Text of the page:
Apparently, this year is a good moment to talk about Faith No More. On August 19th, a special re-edition of 'We Care A Lot' was released. This is their first album from 1985, and recently other new and extended editions of 'King For A Day… Fool For A Lifetime' (95) and 'Album Of The Year' (97) are being distributed in diverse formats as well. In spite of this year’s retrospective nature of releases, Billy Gould doesn’t consider it a nostalgic period. On the contrary, they are ready to tackle new musical challenges.
Taking you back to the beginnings of the band, what was going on in your head when Faith No More shaped its sound and defined itself as a group?
(Thinks) Well, it is a very wide question. In 1984 or 1985 we didn’t really know who we were, but we knew what we wanted. It was a time at which we wouldn’t get to do concerts easily, we weren’t rated, nobody cared about us. We had friends, yes, they came to see us and there was a little scene, but we weren’t capable of going on tour and those things you want to do as a musician. At the same time, somehow, we knew there was this something in our possession, although we didn’t exactly know what it was. My position was: “I’m not really sure where this is going, but I wanna take it as far as I can”. That was my perspective, but it isn’t something I’d had deep thoughts about, although I did have some certainties, of course. I wanted this to be the kind of music that can be felt in a profound, powerful, strong way… and the bass had to sound right. Those sorts of things, technical things, were present.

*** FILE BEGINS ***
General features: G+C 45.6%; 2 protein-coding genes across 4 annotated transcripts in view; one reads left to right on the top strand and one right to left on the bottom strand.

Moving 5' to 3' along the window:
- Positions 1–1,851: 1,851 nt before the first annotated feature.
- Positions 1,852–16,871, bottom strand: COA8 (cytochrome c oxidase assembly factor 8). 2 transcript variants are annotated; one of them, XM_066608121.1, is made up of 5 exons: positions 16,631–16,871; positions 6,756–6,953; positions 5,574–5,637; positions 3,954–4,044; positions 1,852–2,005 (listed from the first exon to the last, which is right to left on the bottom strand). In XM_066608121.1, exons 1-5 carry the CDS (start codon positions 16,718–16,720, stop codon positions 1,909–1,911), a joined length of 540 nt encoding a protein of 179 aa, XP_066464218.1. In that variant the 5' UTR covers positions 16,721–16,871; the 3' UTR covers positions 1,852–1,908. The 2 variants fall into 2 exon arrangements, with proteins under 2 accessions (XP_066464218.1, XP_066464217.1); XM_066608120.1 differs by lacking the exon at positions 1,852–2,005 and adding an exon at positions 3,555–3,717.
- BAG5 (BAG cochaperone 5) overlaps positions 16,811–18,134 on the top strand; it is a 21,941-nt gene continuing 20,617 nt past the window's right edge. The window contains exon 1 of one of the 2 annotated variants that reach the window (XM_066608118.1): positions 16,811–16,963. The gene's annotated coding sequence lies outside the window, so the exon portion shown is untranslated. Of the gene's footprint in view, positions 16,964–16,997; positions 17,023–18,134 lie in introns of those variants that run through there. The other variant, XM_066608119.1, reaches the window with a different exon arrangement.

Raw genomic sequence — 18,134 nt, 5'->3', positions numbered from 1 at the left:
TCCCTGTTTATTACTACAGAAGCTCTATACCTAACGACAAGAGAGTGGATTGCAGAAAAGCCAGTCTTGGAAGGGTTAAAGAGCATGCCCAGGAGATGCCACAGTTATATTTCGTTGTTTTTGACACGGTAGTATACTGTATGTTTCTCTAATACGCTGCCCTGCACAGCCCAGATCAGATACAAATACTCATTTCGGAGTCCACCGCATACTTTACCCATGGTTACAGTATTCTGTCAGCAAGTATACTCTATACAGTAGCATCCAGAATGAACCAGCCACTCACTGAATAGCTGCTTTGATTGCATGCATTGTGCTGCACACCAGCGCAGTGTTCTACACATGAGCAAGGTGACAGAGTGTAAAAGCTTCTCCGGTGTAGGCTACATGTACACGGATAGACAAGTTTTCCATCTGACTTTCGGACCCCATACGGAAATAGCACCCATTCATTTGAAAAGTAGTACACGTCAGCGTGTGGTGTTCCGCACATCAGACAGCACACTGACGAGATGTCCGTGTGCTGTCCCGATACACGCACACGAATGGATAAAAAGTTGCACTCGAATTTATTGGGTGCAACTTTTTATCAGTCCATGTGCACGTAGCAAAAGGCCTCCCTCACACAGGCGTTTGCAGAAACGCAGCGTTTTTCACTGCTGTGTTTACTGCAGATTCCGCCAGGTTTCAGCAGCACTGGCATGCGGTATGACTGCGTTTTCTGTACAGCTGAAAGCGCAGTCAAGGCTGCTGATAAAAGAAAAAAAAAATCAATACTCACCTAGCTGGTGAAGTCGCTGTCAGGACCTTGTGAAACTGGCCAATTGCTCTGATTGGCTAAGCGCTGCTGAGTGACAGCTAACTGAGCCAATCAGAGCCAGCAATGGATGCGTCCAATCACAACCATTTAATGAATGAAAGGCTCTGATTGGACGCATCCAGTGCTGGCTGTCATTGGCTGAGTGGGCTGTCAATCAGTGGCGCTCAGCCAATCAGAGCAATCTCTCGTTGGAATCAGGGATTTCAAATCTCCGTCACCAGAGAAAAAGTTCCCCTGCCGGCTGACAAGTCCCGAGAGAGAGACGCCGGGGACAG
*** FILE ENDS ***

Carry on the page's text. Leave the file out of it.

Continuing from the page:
How different is it for you to listen to 'We Care A Lot' today rather than when having made it in 1985?
There are no surprises. I’m not discovering anything new as far as the songs go, I know every bit of them. But distance does make this a completely different experience. When you grow older, you find the way to forgive yourself (chuckles). In this case, that’s how it works because one of the reasons why this record wasn’t reedited in previous years was that it made me a little embarrassed. It’s an album made by enthusiastic but unsophisticated people. I guess it’s been enough time since then to appreciate one’s limitations and not feel shame about them.
You presented the record playing live with Chuck Mosley on vocals. How was that?
It was a challenge because we didn’t know how it would turn out or what it would feel like, since the other times Chuck had joined us onstage it hadn’t been optimal. Despite bearing every detail in mind to make it go well, we still didn’t know what to expect. We didn’t intend to make this a huge Faith No More show either. We introduced it as Chuck Mosley & Friends, so whoever came could have a good experience, with a cool surprise without taking it as a big event or anything historic. Once the energy flowed and the pressure ceased, we did it. Later, people started commenting. We wanted to reconnect to do something unusual. And in that sense, it worked exactly as we had planned it.